What was supposed to be a routine visit with their pediatrician on a seemingly typical Friday morning changed Stephanie Harding and her son Trent’s life forever when their day ended with a diagnosis of Tetralogy of Fallot.
As the pediatrician wrapped up his checkup that morning, he noticed 5-week old Trent’s forehead appeared somewhat purple. He tested his oxygen saturation to find the baby’s oxygen level was low and would need to be seen by a cardiologist immediately for further examination.
A few hours later, the cardiologist determined that Trent had Tetralogy of Fallot, a heart condition made up of four related congenital defects that occur due to abnormal development of the fetal heart. Those three words were as foreign and shocking to Stephanie as the turn of events that day.
“I remember thinking we had only packed enough food and supplies for the baby for a trip to the pediatrician and back. Here we were now, at a hospital, hearing the cardiologist explain what his condition involved and everything else went blank. All I could hear is that Trent had four heart defects that needed to be repaired immediately,” Stephanie says. “We asked for prayer right away; we were in disbelief.”
A few days later, Trent had open heart surgery at Loma Linda University Children’s Hospital to repair the four heart defects.
“He’s our miracle baby,” Stephanie says. “It’s a miracle that we caught his condition in time. There had been no signs or symptoms before that appointment with his pediatrician.”
In 2017, Trent, then 6 years old, underwent a second surgery, as is typical for a child with Tetralogy of Fallot, to replace the pulmonary valve with Dr. Richard Gates, a pediatric cardiothoracic surgeon and co-medical director of the CHOC Heart Institute. Stephanie and her husband, Tim, remember having to explain as best they could to their little boy what was about to happen to him once again.
“Trent is quiet and goes with the flow, yet I didn’t know how he would take it. He was so brave through it all,” Stephanie says. “I still remember as he was being wheeled into the operating room and I finally had to let go of his hand so he could go in; he looked up from the gurney and looked at me, with the anesthesia just starting to kick in, and I thought he was surely going to start crying or screaming. Instead, he just gave me this confident look like, ‘I’ve got this Mom, it’s going to be OK,’” an emotional Stephanie recalls.
The surgery was successful, and the Hardings couldn’t be more thankful with the remarkable care and compassion Trent received from CHOC staff, many of whom they keep in touch with today.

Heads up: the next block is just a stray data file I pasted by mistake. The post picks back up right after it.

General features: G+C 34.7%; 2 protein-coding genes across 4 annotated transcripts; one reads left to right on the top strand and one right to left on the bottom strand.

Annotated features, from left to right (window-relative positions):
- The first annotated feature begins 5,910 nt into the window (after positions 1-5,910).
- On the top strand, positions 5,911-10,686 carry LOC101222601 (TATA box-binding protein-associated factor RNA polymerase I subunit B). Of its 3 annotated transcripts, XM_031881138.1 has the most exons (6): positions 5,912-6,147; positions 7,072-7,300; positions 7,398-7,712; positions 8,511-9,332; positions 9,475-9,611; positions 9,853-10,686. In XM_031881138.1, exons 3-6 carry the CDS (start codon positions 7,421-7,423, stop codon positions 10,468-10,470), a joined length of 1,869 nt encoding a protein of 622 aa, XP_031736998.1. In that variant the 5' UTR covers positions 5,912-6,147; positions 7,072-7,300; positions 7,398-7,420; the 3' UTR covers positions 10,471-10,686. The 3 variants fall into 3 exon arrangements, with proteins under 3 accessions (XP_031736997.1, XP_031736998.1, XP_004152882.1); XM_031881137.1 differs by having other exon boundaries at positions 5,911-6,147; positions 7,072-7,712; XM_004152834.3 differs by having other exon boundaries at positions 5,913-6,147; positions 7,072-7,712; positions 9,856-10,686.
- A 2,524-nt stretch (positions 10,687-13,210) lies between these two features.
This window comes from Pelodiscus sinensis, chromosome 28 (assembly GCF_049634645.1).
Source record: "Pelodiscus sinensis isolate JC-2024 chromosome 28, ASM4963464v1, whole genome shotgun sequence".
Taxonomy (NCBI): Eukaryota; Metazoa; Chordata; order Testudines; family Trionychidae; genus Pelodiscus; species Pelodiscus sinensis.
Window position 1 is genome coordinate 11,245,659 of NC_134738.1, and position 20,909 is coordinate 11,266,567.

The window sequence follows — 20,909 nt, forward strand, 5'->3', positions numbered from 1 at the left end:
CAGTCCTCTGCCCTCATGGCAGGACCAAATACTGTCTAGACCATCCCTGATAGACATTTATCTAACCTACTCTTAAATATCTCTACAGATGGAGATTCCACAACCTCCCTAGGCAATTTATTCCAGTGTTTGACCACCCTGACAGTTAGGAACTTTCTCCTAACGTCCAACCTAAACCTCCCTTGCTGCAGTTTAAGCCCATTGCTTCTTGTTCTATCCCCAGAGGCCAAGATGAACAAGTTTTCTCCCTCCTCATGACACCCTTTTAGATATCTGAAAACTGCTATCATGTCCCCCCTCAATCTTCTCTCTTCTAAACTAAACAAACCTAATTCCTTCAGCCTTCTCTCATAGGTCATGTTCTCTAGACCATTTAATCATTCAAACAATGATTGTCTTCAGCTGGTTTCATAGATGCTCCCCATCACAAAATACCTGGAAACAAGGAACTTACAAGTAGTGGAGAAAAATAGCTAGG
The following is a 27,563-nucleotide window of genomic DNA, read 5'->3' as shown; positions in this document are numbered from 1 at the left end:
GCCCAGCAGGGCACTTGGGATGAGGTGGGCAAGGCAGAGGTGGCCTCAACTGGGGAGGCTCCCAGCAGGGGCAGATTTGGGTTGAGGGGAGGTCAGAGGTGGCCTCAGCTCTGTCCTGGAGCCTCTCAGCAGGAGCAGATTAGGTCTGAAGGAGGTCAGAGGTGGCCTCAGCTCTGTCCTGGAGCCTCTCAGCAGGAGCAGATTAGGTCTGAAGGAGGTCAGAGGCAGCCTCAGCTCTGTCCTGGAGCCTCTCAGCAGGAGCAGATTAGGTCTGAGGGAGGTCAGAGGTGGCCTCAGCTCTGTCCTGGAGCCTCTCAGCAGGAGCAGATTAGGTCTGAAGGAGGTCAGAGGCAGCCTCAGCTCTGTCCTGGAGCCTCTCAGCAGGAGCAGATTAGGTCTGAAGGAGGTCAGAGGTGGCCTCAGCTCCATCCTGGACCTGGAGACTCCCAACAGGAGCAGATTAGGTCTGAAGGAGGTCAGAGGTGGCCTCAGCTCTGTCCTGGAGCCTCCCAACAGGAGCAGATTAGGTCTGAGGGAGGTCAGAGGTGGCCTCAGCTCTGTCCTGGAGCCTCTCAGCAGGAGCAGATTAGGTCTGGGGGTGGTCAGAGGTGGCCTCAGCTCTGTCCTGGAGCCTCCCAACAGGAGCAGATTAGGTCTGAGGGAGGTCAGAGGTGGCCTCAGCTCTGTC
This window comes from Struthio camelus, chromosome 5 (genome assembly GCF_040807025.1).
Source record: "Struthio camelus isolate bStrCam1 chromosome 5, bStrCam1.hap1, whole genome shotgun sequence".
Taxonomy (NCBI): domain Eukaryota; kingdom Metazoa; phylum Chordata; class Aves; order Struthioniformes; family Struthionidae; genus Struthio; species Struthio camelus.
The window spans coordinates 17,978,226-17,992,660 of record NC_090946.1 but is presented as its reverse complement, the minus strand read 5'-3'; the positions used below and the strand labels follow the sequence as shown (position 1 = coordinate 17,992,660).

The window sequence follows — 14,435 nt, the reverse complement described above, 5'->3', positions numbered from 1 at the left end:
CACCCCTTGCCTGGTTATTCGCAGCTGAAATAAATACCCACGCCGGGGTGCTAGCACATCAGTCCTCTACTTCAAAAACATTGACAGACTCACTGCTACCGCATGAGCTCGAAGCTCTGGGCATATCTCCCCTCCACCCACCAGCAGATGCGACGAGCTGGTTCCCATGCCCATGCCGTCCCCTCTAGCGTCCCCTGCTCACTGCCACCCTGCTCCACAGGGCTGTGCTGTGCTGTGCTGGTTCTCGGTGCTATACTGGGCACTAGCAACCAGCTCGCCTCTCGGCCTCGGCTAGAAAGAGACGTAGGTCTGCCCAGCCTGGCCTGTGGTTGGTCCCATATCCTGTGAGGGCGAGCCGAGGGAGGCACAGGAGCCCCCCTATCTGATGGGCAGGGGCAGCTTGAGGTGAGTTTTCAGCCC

Stephanie and Trent occasionally stop by the cardiovascular intensive care unit (CVICU) at CHOC to say hello to the nurses and doctors who took care of them, and drop off gifts for other families going through what they’ve experienced. Stephanie had provided goodies to the hospital, including the CVICU, long before her son was treated at CHOC. Now, giving back to the CVICU means more than ever.
“It feels great to let another parent know they’re not alone, and that there are resources and groups out there that will support them,” Stephanie says.
Trent, now 7, puts it simply. It makes him so happy, he says, to be able to give back to other kids like him.
The Harding family’s passion to help others doesn’t stop at CHOC. They are very active locally, raising awareness and funds for the congenital heart defect (CHD) community, through groups like Hopeful Hearts Foundation, an organization for families with children affected by CHD.
On Feb. 23, the Hardings are hosting a fundraiser at GritCycle, an indoor cycling gym, with the proceeds benefitting CHOC. Participants can buy a ticket to cycle at the Monarch Beach location.
Trent will need another surgery to replace his pulmonary valve in about five years. For now, he is an active first-grader who enjoys math and jiu-jitsu. He also loves hanging out with his family, including his brothers, Stephan and Dylan, who are very supportive of their ‘miracle baby.’
Batten disease patients highlight CHOC’s growing reputation as a destination for kids with rare conditionsCHOC is the largest Brineura infusion center in the country and the second largest in the world to treat Batten disease, a rare neurological condition that affects children.
- For parents of children who need specialty care on top of their typical visits with pediatricians, CHOC’s growing Primary Care Network offers seamless integration with more than 30 specialty areas.
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